Interesting, can this be tested? I guess we could add code to flipper to ignore a random set of trades and then compare results....

    OR just ask Nick..,lol! Perhaps he's tested it.

    Anyway, very good points of view, very informative.

    CanOz
     
  15. Lone Wolf

    Lone Wolf

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    I'm not sure if you realise this so I'll say it first. When I talk about people adding their eyeball criteria to the selection criteria - I'm not just talking about picking the candidate you like the most. I'm saying that by applying an eyeball filter, there will also be times where you have capital to invest, but you keep the cash on the sideline because you don't like the look of any of the candidates your system suggested. How can you say that doing this makes no difference whatsoever to the outcome? In one case you're 100% invested, in the other you have one trade worth of cash in the bank.

    Yep, with you so far.

    Yes you will be in the range of your backtested results. But you can manipulate where in the range you end up by adding additional criteria.

    But you can tell if a random selection will outperform a chosen selection. That's why we wrote the system rules in the first place. We identified criteria that narrow the field down to the ones most likely to give better performance. If you then narrow the field even further with additional criteria, you're changing the outcome once more.

    Agreed. Just as there is no guarantee that our system generated buy signals will outperform the ones it filtered out. But we know that over time our criteria will cause the results to skew in our favor. In the same way, using your grey matter (assuming you always look for the same thing) over a random selection will also cause a skew in the results over time, one way or the other.

    If what you say is true then my discretionary picking of candidates had no affect on the outcome. So it has no bearing on my skill in discretionary trading.

    Look Tech, I'm not trying to undermine you. You probably have more knowledge and experience in the area right now than I will ever have in my life. And if the two of us were to disagree I'd advise people to follow your lead, not mine. One of us doesn't understand where the other one is coming from. It's usually me. :p:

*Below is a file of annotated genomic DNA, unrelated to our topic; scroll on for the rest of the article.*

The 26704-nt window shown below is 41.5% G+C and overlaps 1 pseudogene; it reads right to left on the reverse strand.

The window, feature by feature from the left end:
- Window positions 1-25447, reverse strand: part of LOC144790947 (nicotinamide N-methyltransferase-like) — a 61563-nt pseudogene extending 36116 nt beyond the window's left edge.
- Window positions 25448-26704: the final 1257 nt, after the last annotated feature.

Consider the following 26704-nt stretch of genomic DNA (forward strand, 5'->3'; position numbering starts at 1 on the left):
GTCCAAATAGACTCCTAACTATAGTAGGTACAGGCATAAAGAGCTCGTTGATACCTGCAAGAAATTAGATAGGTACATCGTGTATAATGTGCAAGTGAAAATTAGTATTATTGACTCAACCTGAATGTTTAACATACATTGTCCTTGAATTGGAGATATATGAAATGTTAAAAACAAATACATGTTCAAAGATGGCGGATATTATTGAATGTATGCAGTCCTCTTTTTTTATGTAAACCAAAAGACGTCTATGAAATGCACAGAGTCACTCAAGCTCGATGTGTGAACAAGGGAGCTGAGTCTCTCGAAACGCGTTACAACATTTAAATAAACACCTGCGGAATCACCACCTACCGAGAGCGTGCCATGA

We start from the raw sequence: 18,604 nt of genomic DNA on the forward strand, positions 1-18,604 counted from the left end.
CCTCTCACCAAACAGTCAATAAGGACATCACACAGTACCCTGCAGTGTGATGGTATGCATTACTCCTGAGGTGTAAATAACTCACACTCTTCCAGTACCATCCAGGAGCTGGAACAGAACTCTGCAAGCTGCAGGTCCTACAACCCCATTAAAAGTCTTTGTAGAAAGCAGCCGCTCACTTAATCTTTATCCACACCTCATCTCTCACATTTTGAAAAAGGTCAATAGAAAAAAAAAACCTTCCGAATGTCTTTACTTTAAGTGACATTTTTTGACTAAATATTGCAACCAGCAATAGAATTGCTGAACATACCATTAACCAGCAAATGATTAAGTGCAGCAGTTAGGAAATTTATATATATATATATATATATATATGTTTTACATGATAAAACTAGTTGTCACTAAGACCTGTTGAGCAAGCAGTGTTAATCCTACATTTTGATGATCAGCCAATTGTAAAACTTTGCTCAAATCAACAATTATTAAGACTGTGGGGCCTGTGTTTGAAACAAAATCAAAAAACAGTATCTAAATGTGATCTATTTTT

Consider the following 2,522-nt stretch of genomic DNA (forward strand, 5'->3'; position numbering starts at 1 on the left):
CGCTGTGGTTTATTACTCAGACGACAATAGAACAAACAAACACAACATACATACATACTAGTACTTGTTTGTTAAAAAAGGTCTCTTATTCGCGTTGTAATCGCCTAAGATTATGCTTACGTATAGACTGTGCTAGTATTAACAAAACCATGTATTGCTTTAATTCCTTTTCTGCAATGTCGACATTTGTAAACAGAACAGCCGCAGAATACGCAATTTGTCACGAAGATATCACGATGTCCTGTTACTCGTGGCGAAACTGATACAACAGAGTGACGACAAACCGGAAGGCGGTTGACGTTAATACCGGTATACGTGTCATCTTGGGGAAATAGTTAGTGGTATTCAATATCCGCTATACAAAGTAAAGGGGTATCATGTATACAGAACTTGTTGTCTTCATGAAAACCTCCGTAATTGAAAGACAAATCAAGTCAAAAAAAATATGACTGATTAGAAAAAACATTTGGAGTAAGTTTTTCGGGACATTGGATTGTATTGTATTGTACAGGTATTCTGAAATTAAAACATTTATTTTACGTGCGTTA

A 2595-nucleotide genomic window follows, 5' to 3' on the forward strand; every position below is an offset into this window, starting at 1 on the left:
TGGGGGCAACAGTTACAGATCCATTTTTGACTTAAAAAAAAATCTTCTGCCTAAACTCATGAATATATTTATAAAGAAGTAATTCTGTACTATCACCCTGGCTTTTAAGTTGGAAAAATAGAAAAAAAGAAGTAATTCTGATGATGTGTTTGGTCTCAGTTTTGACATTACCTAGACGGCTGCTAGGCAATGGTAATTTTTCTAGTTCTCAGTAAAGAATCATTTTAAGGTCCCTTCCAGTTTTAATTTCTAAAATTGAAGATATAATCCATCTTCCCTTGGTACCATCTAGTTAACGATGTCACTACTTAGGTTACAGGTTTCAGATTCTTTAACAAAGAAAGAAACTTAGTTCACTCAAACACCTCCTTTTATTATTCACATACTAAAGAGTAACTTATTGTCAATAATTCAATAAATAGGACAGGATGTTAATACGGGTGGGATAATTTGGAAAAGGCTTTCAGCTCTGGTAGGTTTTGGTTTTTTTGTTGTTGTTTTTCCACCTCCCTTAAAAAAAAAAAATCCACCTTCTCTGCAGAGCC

Lets take Tech Trader for example. You have previously stated that there are additional eyeball filters you apply to Tech Trader after it spews out a list of buy signals. Why do you apply these additional criteria if they don't make any difference to the outcome? Because you know that they do make a difference. Any time you add an additional criteria, you change the outcome in some way.

    Lets use a pseudo code example:

    Backtest code:
    Buy signal =
    Price has risen 20% in the last 10 days.
    Sell signal =
    Price has fallen 20% from its high.

    Real portfolio trading decision:
    Buy signal =
    Price has risen 20% in the last 10 days AND (eyeball test) the last bar closed in the top half of the range for the day.
    Sell signal =
    Price has fallen 20% from its high.

    You're telling me there will be no difference between the results of the above two examples? Whether you program the buy criteria in, or add it in later as an eyeball test is irrelevant. It still changes the criteria by which the stocks get chosen and therefore changes the results.
     
  16. Garpal Gumnut

    Garpal Gumnut

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    It all becomes so complicated.

    Remember Occams Razor.

    Simplest solution is better.

    While I admire techs who work systems, it seems for time/effort, versus profit/cost, versus sticking to systems with tweeks, it seems too mightily complicated.

    Give me a breakout from a range on strength, an inverse head and shoulders recovery after a long bear descent, or an ascending triangle on a group of chosen stocks, then I am interested, if I have the dough.

    There are too many variables not only in stocks and TA, and in life, for a systematic approach to work, for the average investor.

    Unholy Grails is excellent. It is not the Holy Grail, as Nick explains in his book.

    gg
     
  17. tech/a

    tech/a No Ordinary Duck

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    Having turned $30,000 into $360,000 in 6 yrs with one of mine all traded live and still on Nick's site for those who want to use as an example, a few would disagree.
    I remember getting a hamper delivered the size of a packing case one year from a guy who had used T/T for his super,compounding and re investing his profits.
    His card informed me his return for the year was 64% on capital way above my tested averages.
    His super was high 6 figures.

    If you have serious funds to invest longterm then systems trading is a sound viable alternative to others.
    Your method maybe another but I haven't seen YOUR stats on that!

    LONE WOLF

    I'm not here to alter beliefs.
    If that's what you have found then you should trade In accordance with YOUR findings.
     
  18. Lone Wolf

    Lone Wolf

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    Sigh. Every time I try to communicate with others I’m reminded of why I don’t do it often.

    I don't mean to argue Tech. I just wanted to explain my thinking so that I can learn something from the discussion that follows. You feel further discussion is pointless and that’s fine. Thanks for trying anyway.

    My apologies to Elfanger who’s thread I partially derailed. It’s not as hard as we made it sound. I suggest you get set up and try testing things for yourself. You’ll soon see for yourself what matters and what doesn’t.
     
  19. Trembling Hand

    Trembling Hand Can be found on the bid

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    LOL. It could be worse. No one could respond. Then you know you're in trouble. ;)
     
  20. tech/a

    tech/a No Ordinary Duck

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    Sorry but felt/feel we are in circles.